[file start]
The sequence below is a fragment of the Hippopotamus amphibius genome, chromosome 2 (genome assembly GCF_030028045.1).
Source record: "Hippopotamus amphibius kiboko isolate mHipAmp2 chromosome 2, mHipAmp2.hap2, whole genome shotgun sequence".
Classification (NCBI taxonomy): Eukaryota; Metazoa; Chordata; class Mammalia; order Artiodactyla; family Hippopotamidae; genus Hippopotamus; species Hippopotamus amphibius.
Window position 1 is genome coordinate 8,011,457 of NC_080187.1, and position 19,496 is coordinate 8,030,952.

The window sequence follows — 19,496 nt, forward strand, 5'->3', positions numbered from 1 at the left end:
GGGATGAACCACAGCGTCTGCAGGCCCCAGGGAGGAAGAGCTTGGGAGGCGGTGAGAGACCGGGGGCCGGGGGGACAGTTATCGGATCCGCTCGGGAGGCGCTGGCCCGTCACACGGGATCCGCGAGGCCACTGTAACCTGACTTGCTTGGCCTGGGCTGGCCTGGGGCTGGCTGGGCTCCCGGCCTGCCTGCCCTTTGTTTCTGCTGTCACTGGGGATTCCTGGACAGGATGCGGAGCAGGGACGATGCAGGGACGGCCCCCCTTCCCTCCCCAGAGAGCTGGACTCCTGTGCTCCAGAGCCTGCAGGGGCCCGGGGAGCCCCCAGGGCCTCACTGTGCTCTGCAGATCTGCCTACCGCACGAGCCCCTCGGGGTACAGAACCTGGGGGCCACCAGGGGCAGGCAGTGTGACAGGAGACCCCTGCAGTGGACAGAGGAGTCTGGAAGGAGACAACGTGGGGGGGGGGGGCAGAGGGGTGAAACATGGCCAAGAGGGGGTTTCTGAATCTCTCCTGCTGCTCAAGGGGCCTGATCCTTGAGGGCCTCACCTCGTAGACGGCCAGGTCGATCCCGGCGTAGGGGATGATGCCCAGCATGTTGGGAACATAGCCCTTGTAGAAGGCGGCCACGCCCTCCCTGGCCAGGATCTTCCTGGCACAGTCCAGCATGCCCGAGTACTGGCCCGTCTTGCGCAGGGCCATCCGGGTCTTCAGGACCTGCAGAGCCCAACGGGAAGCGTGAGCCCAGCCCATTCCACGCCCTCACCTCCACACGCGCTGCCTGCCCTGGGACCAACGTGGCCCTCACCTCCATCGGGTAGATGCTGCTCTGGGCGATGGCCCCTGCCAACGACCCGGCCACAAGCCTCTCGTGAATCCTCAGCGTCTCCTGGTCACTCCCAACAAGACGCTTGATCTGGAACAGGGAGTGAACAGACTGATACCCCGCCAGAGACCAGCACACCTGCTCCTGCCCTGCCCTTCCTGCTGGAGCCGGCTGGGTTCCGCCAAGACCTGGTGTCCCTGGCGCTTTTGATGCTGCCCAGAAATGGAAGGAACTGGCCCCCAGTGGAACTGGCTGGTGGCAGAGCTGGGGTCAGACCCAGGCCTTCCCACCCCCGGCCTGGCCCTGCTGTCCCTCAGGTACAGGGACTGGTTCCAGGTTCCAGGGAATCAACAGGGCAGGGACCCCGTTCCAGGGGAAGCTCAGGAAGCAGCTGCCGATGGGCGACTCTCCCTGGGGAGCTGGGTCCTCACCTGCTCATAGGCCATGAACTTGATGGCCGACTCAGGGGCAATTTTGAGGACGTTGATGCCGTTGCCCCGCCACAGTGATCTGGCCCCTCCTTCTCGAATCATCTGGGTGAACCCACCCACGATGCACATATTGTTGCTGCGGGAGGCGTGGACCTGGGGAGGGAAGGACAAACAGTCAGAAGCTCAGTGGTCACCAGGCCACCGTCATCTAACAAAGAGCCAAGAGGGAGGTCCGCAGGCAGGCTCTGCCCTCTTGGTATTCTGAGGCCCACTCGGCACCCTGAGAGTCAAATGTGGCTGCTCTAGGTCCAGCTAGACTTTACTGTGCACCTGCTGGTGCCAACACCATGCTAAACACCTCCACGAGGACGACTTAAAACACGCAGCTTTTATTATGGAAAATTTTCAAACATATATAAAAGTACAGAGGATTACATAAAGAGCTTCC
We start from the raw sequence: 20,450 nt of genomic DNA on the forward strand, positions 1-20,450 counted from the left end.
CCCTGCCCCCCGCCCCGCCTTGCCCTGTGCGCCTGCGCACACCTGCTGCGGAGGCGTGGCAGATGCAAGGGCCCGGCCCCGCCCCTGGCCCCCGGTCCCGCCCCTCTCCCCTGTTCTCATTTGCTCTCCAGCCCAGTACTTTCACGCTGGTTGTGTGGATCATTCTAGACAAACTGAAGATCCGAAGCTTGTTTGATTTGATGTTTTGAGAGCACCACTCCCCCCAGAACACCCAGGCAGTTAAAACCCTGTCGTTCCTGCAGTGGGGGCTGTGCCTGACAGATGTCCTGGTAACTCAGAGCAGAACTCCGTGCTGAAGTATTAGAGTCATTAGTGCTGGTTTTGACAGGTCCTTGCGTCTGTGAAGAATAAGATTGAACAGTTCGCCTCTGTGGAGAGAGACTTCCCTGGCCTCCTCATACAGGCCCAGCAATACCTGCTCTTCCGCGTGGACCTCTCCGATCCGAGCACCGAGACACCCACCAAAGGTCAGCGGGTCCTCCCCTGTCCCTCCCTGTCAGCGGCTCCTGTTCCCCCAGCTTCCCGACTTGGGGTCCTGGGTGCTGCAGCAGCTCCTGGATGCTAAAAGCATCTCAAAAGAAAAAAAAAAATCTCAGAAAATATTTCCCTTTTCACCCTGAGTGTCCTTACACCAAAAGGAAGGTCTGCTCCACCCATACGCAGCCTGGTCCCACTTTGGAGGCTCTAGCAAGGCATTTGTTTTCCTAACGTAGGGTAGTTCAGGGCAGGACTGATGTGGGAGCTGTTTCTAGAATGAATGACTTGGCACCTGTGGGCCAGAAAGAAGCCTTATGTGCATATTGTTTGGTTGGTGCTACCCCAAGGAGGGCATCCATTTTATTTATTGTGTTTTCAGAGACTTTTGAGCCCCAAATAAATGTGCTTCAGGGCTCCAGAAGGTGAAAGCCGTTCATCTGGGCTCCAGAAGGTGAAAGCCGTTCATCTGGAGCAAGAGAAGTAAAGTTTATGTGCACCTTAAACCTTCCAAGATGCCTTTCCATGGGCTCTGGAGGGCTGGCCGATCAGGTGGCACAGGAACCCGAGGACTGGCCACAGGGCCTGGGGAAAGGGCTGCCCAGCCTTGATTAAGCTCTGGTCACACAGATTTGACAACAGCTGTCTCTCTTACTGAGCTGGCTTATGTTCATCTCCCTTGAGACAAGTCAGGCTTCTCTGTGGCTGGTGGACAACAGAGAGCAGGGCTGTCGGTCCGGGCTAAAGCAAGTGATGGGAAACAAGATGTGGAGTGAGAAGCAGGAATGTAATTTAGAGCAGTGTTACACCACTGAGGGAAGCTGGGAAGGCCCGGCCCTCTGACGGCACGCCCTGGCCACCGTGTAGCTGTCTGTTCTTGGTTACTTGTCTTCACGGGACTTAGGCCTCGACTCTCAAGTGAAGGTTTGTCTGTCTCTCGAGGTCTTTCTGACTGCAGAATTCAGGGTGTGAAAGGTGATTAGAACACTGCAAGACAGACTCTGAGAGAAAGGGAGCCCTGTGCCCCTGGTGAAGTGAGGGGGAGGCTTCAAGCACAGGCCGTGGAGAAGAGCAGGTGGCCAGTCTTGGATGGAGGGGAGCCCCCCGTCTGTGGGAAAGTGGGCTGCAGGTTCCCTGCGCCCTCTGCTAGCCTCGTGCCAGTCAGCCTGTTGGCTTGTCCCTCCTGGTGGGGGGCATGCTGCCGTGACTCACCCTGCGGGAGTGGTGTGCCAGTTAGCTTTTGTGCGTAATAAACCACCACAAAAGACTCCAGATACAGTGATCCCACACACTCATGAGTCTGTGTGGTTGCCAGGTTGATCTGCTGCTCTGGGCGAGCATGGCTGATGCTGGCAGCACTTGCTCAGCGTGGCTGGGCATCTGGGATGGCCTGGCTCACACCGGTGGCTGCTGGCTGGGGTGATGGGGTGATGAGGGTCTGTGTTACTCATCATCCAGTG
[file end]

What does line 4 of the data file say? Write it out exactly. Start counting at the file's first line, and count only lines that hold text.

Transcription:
Window position 1 is genome coordinate 8,011,457 of NC_080187.1, and position 19,496 is coordinate 8,030,952.